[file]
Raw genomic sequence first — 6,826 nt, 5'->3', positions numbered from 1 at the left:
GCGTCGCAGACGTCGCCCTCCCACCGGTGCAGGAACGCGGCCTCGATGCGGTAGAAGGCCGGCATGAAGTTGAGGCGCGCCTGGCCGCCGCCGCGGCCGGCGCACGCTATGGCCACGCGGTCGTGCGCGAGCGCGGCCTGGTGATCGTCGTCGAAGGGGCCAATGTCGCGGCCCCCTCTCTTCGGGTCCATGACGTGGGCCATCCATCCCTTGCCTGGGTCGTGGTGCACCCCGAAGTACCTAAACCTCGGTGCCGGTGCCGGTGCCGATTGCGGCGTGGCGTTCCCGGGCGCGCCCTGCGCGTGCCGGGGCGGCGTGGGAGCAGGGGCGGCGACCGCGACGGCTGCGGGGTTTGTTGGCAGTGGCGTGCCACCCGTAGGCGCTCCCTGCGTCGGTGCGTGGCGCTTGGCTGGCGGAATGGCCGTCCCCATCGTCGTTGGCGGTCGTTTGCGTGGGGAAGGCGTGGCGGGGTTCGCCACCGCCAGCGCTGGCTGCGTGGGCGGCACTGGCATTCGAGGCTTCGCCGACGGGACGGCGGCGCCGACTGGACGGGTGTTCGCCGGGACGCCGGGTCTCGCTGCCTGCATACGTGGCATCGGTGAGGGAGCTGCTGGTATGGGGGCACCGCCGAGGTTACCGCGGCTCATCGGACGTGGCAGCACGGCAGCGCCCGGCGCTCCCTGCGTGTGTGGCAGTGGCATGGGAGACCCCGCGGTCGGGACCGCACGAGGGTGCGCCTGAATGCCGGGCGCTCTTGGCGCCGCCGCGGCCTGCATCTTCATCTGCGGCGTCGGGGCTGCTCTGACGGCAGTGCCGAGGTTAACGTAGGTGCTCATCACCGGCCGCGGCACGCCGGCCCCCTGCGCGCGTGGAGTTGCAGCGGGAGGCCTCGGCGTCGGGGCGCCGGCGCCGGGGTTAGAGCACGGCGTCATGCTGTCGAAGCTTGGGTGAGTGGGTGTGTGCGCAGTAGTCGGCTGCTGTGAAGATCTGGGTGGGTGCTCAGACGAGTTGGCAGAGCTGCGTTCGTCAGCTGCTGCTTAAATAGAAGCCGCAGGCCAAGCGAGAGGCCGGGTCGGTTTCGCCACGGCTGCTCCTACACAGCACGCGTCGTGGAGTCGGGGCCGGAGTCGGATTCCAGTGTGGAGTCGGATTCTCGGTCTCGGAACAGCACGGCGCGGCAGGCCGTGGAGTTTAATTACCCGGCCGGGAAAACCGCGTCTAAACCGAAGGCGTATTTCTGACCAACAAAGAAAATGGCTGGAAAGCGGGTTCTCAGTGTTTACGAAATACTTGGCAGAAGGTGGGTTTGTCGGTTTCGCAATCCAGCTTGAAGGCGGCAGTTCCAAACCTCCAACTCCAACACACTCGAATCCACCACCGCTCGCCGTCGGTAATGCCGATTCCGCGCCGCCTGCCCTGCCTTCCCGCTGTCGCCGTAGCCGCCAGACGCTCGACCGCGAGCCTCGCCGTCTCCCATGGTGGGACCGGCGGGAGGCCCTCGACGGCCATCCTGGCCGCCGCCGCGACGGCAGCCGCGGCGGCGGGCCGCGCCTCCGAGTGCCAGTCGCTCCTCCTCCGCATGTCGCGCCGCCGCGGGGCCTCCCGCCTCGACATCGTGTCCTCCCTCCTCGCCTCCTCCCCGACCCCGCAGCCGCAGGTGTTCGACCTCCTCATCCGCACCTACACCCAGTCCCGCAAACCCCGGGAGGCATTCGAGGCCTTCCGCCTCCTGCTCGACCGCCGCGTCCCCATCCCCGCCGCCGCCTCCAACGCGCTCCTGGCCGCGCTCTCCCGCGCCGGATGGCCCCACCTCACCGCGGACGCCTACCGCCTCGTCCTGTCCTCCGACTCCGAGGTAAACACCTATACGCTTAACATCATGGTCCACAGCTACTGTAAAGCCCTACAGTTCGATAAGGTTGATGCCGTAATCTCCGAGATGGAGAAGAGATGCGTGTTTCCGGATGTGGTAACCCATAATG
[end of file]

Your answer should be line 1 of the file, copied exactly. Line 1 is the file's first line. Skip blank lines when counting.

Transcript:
Raw genomic sequence first — 6,826 nt, 5'->3', positions numbered from 1 at the left: